"Well, Glenna? Am I me—the man you married?"

"You can't be." He could barely hear her words. "Woody is dead—I saw him buried." She winced. "Oh, you look like him, talk and act like him—but you can't be him." The gun dropped to the carpet. "I wish to God you could. But you can't." She put her hands to her face—leaning back against the wall she slowly sank to the floor and sat there, sobbing.

in an accident involving a transportation system that seems like pneumatic tubes: a number of vehicles were shot out into unsupported air due to a switching error or something like that.

"Dead, sir?" Pearsall stared at Forgues' blue-tinted image and shook his head. "One of us has to be crazy."

"That's possible," said the admiral. "Why else would you pretend to be a man who was killed more than a year ago? Tube train failure—you must have seen it in the news. The propelling field collapsed; cars smashed out through the girders. At least seventy dead."

Also, he wasn't good to her in her timeline; and in his timeline she was not good to him. They conclude that their bad feelings can be set aside as they each got an “upgrade” in the swap, and a second chance at happiness.

"I mean, come home, Woody! You were right—we're the best Woody and Glenna we can find. Maybe an improvement on the originals—we can try, anyway!"

And, committed couples must pilot as a team from now on. The timeline slippage is slight and doesn't affect global events, so movement of goods and scientific study is only slightly bothered, from the point of view of those who are not the ones travelling.

"The difference between one world and another may be important to individuals, sir, but on the larger scale—politics, economics, commerce—it would be minor, even unnoticeable. Every version of Harper's Touchdown is going to need new counteragents against the cyclic insect mutations, for instance. And—well, draw your own examples, sir—you have more data on the colonies than I do. And communications dealing with overall problems rather than individual ones will still be valid—especially if the first messages explain the multiple world concept, to alert everyone to be on the lookout for discrepancies.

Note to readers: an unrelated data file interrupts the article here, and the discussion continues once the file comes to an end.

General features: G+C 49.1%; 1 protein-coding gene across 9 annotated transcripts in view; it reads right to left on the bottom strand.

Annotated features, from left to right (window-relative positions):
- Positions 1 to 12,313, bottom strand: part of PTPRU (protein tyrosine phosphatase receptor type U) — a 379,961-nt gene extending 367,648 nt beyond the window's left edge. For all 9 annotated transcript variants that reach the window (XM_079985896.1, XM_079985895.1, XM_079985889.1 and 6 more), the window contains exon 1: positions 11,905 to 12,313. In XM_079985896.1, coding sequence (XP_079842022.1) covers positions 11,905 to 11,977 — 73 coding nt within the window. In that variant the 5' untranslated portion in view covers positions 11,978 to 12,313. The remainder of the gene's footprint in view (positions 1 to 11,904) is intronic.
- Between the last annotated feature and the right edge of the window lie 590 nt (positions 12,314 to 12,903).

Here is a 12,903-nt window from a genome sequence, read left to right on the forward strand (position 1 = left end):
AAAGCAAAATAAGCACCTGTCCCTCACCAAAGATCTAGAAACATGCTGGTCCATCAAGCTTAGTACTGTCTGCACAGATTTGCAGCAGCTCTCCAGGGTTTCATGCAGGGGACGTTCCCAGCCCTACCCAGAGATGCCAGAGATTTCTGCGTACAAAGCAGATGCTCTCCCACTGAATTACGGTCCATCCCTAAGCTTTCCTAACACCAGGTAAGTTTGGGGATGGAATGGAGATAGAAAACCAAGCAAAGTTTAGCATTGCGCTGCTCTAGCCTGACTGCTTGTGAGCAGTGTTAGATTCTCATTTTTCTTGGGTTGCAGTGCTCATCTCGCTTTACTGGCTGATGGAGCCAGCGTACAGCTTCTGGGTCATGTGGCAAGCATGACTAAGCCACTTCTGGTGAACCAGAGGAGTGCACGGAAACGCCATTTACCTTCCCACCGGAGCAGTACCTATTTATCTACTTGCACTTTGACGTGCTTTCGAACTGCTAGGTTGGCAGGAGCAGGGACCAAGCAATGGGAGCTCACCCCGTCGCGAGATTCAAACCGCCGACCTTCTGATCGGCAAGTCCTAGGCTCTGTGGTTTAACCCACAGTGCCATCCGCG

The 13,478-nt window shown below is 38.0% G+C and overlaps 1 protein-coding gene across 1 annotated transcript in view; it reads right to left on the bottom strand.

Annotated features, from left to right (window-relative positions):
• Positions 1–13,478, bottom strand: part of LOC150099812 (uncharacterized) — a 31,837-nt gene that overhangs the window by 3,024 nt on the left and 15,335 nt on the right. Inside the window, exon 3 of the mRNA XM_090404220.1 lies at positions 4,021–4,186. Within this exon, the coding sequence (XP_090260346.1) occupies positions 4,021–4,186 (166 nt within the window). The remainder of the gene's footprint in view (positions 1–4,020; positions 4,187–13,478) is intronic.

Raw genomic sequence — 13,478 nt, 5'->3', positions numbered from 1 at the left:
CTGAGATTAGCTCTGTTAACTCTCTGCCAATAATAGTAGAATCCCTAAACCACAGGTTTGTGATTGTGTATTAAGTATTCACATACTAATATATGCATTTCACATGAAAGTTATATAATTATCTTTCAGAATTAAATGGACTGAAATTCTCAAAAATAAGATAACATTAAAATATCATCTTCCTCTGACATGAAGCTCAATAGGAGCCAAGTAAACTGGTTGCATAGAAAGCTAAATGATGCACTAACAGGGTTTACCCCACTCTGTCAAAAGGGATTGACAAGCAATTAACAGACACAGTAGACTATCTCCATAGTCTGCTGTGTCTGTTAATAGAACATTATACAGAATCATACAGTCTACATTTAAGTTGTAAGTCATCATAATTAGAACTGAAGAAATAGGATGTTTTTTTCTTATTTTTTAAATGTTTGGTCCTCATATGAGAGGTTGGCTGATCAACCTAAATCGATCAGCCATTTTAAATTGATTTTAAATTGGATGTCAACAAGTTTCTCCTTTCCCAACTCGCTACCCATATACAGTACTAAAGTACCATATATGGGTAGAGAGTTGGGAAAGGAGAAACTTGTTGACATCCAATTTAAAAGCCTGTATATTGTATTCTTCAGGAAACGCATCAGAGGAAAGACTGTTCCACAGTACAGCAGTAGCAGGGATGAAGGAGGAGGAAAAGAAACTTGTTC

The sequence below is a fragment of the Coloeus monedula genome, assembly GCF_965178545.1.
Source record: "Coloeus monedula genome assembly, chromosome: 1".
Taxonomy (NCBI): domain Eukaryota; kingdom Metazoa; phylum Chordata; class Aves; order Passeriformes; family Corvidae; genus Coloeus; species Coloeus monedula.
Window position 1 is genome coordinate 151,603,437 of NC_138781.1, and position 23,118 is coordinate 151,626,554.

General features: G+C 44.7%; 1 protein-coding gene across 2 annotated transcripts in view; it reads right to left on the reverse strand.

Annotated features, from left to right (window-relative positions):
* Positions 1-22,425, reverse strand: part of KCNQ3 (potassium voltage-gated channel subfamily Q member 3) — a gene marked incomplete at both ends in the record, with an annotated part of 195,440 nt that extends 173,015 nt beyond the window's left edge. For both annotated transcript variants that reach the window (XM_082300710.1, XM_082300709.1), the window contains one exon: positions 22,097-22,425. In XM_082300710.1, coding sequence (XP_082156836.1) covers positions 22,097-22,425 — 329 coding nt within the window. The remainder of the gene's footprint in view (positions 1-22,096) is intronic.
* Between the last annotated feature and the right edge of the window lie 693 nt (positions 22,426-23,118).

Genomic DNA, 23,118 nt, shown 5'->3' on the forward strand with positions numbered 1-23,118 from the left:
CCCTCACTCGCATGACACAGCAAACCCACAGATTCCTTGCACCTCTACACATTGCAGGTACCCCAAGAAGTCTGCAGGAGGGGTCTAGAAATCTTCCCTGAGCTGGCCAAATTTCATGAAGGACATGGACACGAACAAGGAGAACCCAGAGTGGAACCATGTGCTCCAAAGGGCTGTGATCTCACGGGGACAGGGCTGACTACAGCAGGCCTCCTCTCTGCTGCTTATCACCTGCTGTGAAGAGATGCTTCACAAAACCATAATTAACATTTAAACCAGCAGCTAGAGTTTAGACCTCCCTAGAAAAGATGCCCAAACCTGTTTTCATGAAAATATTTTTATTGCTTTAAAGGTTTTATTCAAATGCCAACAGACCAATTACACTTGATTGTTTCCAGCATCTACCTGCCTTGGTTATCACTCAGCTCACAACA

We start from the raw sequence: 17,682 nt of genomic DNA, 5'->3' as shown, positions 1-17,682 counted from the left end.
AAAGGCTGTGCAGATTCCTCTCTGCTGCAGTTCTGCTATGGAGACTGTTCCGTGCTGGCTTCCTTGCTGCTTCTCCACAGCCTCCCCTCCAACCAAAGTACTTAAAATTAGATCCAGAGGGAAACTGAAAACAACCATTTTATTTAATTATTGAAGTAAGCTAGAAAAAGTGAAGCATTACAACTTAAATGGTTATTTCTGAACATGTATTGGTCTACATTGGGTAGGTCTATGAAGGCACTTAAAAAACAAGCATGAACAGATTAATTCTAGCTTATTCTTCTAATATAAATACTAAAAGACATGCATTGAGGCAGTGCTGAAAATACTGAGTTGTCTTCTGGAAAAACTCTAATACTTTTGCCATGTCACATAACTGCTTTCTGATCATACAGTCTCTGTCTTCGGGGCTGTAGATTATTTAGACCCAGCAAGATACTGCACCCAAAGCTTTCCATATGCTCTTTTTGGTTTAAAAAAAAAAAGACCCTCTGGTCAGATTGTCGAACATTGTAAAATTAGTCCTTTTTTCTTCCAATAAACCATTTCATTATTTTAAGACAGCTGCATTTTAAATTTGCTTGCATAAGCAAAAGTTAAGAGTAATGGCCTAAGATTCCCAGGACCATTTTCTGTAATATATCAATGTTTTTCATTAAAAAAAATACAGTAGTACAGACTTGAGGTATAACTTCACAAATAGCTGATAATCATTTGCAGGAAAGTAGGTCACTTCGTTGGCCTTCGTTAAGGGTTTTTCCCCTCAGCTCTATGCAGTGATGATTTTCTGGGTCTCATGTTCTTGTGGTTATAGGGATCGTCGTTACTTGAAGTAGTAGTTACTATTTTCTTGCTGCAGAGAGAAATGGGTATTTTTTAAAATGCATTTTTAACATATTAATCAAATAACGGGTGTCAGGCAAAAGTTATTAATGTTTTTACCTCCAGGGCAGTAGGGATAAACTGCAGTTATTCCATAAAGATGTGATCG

If our thinking is careful, sir, the courier ships can do almost the job they were planned for."

In another adventure, the couple pick up someone with an illness and return to find Earth will not let them land.

Raelle leaned forward. "You can't turn us away like this! We have a sick child aboard. She needs help—now."

Immediately Jay knew they had lost. After the three-second lag the voice said, "Sick? No, thanks—not another Plague. You—"

Overriding the voice, Jay ceased to listen. "Not Plague. It's a metabolic disorder—attacks only young children born on Waterfall. We have the data. Your facilities—"

He waited. Slowly the voice came. "I'm sorry. Even if you're right, we can't take the chance. And neither can you! One thing I hadn't mentioned. All of us—Plague survivors and their descendants—we're carriers. You couldn't come down here and stay alive."

They figure out they can travel between timelines intentionally, using nonstandard settings to enhance the slippage and yet minimize pseudovelocity, and make a quick loop around the moon,

As Skip Factor built—odd, how differently Search resonated to the exciter alone without the thrusters' growl—Jay made small maneuvers, shifting Search's orbit to Lunar ecliptic for the greatest stability he could compute. As he finished that chore he saw Skip pass five thousand—when he ceased drawing power the rate of increase curved upward. And they seemed to race, not coast, around Luna.

and arrive again to an Earth that has no problems with the disease and trivially deals with it.

Now Raelle spoke. "We have a child aboard—" and quickly she told of Areyn's plight. "We've brought a sample of the basic medicine, and all the data available. If you—"

The man shook his head. "We don't have even a start on that kind of problem." Then he must have seen, as Jay saw, how her mouth compressed. For he said, "But we have time, you see. You say you've slowed the little girl's life processes by a factor of four or five—something like that." He smiled. "We can slow them nearly to zero—virtually suspend them, indefinitely—without harm. So bring her—our people will begin work with what you've brought, and sooner or later the child will live."

  • So how did you find that? – JDługosz Jul 12 '16 at 13:42
  • Asked around somewhere other than here, I presume. I'm glad it's on the Internet Archive so I can go through it again. – JDługosz Jul 12 '16 at 14:11
  • As far as I know, only part 1 of 4 is on the Archive. I've ordered a copy of the book for $3.69 postpaid. abebooks.com/servlet/… – user14111 Jul 12 '16 at 14:35